Tonight’s worship is at 6:30 pm as we consider the Peace we find at Jesus’ cross. Tomorrow we behold Jesus’ Endurance at the cross. All so that we can rejoice in Jesus’ Triumph at the cross on Easter morning.


Worship Helps for Easter Sunday

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Christ Is Risen!  He Is Risen Indeed! The Resurrection of Our Lord After forty days of repentance and prayer, the Church bursts forth in jubilant praise at the Resurrection of our Lord. The alleluias and glorias which were muted for Lent ring out again as the Bride of Christ welcomes her Bridegroom back from the dead. Easter is the pinnacle of the Church Year, the oldest festival and season celebrated by the worshipping Church. For a full week-of-weeks (49 days) the Church celebrates the resurrection of Christ on the Sundays of Easter which culminate on the 50th day, Pentecost.
Worship Theme: Christ is risen! He is risen indeed! Sinners should fear God. Sinners ought to die for their wickedness. The grave should be the place of ultimate defeat for mankind. Yet on this day, the Second Adam did all that the first had left undone. Bearing our guilt and suffering our verdict, the Son of Man died, but three days later he rose in glory. As a result, fear is gone, mankind is redeemed, and Chri…

The Resurrection

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As we focus on Christ’s triumph over the grave, I can’t imagine a better work of art to write about this Easter than the triumphant image of “The Resurrection,” by Ron DiCianni.
Ron began his work in commercial illustration. He quickly became recognized as one of the nation’s most talented illustrators. Ron’s client list was soon dominated by prominent companies like Eli Lilly and McDonald’s. He was chosen as the 1980 Official Olympic illustrator and is considered one of the most successful illustrators of his generation.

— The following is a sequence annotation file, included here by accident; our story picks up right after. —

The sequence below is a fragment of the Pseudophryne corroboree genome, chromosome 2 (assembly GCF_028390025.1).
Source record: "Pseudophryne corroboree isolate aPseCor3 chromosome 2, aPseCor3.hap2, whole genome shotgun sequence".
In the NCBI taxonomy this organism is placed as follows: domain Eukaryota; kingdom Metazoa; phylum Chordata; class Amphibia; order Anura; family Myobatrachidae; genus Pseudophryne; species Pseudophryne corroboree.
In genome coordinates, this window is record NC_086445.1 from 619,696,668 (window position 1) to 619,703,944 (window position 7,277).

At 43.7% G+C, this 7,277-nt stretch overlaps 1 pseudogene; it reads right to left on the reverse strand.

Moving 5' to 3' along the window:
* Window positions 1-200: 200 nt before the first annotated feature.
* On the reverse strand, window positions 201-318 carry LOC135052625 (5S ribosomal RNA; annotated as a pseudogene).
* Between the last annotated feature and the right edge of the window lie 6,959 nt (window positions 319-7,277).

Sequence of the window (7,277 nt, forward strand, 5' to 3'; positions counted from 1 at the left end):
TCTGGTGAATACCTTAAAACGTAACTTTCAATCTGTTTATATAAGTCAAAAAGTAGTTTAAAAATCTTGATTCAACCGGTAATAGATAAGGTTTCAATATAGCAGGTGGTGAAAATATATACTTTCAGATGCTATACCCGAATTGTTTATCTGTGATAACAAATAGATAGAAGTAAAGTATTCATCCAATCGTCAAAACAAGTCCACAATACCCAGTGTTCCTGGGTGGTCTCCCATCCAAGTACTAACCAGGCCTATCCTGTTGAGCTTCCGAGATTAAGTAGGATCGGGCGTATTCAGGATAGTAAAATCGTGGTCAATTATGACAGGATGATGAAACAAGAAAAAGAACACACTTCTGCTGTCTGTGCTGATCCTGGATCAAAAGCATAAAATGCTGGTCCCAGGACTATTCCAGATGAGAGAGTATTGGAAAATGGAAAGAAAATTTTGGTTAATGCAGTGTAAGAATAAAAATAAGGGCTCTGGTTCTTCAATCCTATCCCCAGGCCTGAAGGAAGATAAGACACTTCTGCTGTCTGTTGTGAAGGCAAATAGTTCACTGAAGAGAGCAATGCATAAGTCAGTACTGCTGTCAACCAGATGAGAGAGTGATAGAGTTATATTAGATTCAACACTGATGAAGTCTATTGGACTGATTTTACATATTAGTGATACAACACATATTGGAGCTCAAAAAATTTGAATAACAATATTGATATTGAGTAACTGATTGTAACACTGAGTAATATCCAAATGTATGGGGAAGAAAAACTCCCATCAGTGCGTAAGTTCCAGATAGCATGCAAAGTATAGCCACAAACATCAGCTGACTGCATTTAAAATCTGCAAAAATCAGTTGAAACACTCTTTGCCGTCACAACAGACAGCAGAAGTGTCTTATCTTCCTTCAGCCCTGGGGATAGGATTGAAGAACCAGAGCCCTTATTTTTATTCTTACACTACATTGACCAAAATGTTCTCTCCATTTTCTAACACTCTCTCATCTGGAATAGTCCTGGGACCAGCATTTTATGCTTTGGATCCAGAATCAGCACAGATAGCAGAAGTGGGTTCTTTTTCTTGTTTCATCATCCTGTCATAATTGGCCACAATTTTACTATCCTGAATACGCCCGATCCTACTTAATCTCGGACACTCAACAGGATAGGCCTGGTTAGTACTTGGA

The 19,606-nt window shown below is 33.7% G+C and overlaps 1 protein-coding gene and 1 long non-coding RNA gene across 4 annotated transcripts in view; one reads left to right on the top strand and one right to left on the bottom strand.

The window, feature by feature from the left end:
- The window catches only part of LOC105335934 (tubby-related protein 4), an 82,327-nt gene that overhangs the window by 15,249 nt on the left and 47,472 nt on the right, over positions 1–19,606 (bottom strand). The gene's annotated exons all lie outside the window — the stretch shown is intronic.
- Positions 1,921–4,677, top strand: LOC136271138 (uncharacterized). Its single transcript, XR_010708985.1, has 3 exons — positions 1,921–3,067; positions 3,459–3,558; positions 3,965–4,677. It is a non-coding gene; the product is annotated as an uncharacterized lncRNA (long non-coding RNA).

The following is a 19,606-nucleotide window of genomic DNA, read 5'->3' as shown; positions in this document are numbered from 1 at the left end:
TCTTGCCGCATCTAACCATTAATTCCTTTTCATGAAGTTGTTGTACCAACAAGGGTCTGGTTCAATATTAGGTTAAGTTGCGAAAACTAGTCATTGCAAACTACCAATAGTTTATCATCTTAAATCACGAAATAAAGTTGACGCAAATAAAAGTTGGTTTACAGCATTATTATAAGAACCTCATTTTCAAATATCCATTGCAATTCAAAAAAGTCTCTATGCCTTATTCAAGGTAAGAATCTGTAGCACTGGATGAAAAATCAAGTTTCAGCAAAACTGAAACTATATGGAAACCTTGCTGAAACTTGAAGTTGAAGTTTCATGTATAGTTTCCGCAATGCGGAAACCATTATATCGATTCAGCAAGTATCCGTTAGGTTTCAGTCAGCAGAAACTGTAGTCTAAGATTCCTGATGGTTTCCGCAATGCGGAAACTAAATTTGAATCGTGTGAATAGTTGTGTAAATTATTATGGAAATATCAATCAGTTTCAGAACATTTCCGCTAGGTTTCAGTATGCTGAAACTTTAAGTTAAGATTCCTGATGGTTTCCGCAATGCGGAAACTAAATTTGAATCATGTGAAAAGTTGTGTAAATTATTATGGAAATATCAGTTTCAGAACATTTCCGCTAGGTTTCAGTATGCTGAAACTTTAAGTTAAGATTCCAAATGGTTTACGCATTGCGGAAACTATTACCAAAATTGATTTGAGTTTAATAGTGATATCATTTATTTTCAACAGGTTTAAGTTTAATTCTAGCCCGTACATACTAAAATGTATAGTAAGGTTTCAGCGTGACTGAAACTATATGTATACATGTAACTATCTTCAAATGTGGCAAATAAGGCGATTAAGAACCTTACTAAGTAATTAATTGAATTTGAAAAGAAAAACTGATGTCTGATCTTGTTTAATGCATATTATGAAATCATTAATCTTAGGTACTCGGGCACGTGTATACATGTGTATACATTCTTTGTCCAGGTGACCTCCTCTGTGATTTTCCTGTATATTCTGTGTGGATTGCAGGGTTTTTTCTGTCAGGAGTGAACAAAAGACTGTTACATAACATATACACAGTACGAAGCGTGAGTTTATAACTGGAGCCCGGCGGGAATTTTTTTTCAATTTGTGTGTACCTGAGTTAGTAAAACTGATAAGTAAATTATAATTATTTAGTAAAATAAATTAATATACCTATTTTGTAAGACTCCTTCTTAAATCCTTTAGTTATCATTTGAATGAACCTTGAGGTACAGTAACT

Ron has also created the artwork for book covers for some of the most-renowned Christian authors of our time – Max Lucado, Frank Peretti, and others. His most famous work is called “Spiritual Warfare” and has sold tens of millions of prints globally.
Ron considers himself “a Christian cleverly disguised as an artist.” His self-stated mission is to “Reclaim the Arts for Christ.” He was commissioned by the Museum of Biblical Art in Dallas, TX to create a mural after exper…

The humility of the cross

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Philippians 2:8 And being found in appearance as a man, he humbled himself and became obedient to death-- even death on a cross!
In the center of the crowd gathered on Golgotha’s hill, two burly Roman soldiers hold Jesus’ arms to the rough wooden beam. Another holds His legs. The beams are being reused and so they are already stained with dried blood. Now those beams are being stained with new, fresh blood. Every time Jesus moves, more blood pours from His open wounds. His back is screaming with pain after it has been shredded by the brutal scourging that took place only a few hours earlier. A Roman centurion approaches with a hammer and nails. The nails are about eight inches long, thick, with large flat heads, and specially made for this purpose. Like the crosses, they have been reused many times. The hammer blows are hard and efficient. The nail rips straight through Jesus’ hand and embeds itself deep in the wood. Compounding the agony of the injury, the nail sever the median nerve t…